Sen. Amy Klobuchar's telephone town hall meeting on health care had 10,000 participants.
Congressman John Kline is emerging as a voice of Republican leadership.
Kline says hit the reset button on health care reform.
Congressman Keith Ellison and Congresswoman Betty McCollum spoke in favor of health care reform during a weekend rally.
Congresswoman Michele Bachmann will hold a town hall meeting on health care Thursday in Lake Elmo.
Congressman Tim Walz talked to farmers about milk prices.
Gay couples ask Minnesota's senators for help changing immigration laws.
Minnesota arts organizations are lining up for federal economic stimulus money.
A Minnesota House Committee gets an update this week on the outdoors and cultural projects funded by a sales tax increase.
Minnesota Senate Majority Leader Larry Pogemiller says next month's leadership summit could be helpful.
A Lego model of the Minnesota Capitol is on public display.
The state Department of Natural Resources is marking the 75th anniversary of its State Fair building.
The contest for governor could also determine some congressional races.
Gov. Tim Pawlenty urged Florida Republicans to seize on the political opportunity Democrats have given them with health care reform.
You announce the Bachmann event as "a town hall meeting"--which means that constituents get a question and answer session with Michele Bachmann.
Are you sure that's going to happen? Because the last time Polinaut and MPR billed a Bachmann event as a "town hall meeting"--that didn't happen. It was instead what Bachmann calls a "forum"--no questions from constituents allowed/a one-way presentation by Bachmann and a guest speaker.
If you click on the link you have put in the Bachmann item--you will see that what is being announced is one of these one way "forum" events, not a "town hall meeting." In the past, Bachmann has not taken questions from constituents at such meetings.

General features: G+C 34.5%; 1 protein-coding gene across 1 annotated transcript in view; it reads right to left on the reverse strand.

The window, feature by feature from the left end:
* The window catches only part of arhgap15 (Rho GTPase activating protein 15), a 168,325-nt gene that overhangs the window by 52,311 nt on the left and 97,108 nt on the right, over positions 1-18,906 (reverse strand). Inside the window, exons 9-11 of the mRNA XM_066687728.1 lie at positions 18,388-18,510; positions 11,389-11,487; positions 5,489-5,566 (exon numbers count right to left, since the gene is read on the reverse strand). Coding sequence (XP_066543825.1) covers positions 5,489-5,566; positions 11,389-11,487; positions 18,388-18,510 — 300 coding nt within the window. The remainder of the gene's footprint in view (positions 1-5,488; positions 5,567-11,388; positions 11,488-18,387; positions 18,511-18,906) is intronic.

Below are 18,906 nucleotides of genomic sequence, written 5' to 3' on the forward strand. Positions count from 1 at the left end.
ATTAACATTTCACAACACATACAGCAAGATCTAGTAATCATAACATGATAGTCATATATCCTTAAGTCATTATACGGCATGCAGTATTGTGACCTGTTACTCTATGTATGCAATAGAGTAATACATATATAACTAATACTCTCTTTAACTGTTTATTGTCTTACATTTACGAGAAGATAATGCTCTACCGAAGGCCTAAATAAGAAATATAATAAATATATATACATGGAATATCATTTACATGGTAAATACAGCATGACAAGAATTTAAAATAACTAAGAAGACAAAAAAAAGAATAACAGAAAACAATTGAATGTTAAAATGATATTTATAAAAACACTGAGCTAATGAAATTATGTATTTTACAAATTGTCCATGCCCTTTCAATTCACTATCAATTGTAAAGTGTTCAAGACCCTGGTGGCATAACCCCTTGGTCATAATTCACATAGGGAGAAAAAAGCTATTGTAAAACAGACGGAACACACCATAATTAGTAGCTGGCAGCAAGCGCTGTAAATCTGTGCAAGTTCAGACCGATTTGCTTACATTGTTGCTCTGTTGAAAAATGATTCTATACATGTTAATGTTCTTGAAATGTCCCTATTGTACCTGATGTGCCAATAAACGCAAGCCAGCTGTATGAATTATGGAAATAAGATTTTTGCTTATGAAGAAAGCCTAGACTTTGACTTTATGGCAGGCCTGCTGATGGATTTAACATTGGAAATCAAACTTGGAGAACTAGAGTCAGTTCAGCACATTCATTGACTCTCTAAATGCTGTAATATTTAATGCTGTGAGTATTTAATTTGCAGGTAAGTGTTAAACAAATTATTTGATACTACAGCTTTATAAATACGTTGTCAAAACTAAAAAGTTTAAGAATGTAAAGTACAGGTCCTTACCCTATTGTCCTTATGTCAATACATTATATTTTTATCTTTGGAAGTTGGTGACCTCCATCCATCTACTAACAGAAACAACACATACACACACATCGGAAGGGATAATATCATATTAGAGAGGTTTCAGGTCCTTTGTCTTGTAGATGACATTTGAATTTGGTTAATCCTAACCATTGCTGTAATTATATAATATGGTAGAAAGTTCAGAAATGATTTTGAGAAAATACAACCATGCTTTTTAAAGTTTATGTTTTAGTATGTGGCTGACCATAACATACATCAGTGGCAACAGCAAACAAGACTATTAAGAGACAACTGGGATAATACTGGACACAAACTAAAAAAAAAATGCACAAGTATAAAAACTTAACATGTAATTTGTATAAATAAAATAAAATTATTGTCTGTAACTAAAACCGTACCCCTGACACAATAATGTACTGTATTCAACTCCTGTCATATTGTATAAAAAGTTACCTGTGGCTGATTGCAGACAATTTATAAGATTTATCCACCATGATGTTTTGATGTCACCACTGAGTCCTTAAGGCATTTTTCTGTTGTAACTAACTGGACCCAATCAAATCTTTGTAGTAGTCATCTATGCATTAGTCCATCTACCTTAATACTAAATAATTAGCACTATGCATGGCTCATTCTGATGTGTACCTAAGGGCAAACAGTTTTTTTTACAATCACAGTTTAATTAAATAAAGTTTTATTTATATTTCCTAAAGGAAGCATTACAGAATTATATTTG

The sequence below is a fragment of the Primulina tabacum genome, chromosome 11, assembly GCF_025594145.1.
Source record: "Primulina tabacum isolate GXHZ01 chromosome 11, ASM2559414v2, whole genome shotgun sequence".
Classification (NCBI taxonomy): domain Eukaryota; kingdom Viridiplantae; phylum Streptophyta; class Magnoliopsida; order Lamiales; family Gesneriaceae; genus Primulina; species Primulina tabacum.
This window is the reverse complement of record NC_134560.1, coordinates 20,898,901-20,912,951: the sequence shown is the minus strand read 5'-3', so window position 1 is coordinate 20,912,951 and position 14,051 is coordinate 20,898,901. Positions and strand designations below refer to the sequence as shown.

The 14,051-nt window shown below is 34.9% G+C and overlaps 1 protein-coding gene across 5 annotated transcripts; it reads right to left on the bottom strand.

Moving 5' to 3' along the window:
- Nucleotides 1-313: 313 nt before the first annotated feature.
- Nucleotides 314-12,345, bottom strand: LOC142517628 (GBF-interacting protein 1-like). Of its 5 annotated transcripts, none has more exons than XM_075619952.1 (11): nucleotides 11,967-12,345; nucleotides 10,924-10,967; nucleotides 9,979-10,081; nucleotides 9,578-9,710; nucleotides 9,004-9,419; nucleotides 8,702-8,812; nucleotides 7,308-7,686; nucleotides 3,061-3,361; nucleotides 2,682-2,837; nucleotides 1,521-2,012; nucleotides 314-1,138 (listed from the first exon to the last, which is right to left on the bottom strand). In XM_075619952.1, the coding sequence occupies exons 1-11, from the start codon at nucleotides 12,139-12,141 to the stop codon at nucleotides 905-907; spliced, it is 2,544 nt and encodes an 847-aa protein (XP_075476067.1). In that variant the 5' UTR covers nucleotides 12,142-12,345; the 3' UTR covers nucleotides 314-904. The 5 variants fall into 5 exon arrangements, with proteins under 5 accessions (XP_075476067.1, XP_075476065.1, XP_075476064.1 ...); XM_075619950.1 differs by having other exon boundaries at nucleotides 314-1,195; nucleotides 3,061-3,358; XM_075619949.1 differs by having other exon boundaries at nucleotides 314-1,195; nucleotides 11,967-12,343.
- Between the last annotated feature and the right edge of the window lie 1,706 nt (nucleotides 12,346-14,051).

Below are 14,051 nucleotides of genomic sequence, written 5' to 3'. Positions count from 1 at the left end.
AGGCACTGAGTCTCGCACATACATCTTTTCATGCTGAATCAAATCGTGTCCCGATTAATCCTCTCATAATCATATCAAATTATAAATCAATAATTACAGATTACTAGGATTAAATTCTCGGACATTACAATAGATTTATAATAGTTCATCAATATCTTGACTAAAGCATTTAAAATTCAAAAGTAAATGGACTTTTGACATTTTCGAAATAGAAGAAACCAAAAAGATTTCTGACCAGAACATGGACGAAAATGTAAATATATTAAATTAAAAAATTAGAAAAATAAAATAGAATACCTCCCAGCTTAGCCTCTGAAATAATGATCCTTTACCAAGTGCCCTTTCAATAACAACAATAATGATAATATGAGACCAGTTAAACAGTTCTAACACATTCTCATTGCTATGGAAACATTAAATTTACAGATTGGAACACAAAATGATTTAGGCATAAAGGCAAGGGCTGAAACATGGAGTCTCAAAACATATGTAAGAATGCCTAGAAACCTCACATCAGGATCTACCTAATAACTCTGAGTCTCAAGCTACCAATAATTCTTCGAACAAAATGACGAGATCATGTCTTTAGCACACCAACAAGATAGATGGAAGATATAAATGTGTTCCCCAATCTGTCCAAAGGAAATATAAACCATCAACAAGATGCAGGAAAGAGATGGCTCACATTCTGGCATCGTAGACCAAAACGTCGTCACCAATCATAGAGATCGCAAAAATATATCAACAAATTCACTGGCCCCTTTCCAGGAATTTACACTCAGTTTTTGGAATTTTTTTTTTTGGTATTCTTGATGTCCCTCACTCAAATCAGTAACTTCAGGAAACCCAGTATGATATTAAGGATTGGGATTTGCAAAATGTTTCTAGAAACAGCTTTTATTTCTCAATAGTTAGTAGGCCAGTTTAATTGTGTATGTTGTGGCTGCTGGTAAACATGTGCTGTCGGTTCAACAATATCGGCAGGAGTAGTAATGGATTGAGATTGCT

The fact that the local news media keeps billing Bachmann speeches as "town hall meetings" is becoming a story in and of itself--another story about local media letting politicians off the hook for not answering live questions from constituents. They can rely on your reporting to claim they held "town hall meetings" when in fact all they did was "present a speech."
This is becoming more common on both sides of the aisle, in the summer of the "angry town hall meeting." The live town hall meeting may go the way of the dinosaur, as conservatives organize to shout down elected officials and fellow citizens.
Bachmann was ducking unscreened questions from constituents *long before* this summer of incivility. She pioneered the use of "teletownhall meetings" which are not town hall meetings at all--but a format similar to talk radio, where critical questions can be cut out completely by partisan call screeners. Again: she adopted this method of dealing with critical constituents *years before* this summer of town hall meeting discontent.
An event where constituents are not allowed to ask live, un-screened questions of their elected official--before a live audience--is not a "town hall meeting." You shouldn't report it that way unless you know that that is going to happen--that kind of reporting helps the politician to deceive the voters about what is happening, and what has happened in the past.
Here's a story idea for you. Why don't you call up all of the MN delegation--not just Bachmann--and ask whether they will be taking live, unscreened questions from constituents, before a live audience at these events you are billing as "town hall meetings?"
You are correct. The event is billed as a public forum, not a town hall meeting. You've obviously spent a lot of time considering the distinction.
I talked to Dave Dziok, press secretary for Congresswoman Michele Bachmann, earlier this afternoon. He assured me the congresswoman will be taking questions from the forum audience. Dziok also said those questions will not be screened.
Just before I checked Polinaut, I got off the phone after speaking to Rachel Horn, Bachmann's press person at her Woodbury office. She also told me that attendees would be given an opportunity to ask Bachmann questions at this upcoming forum.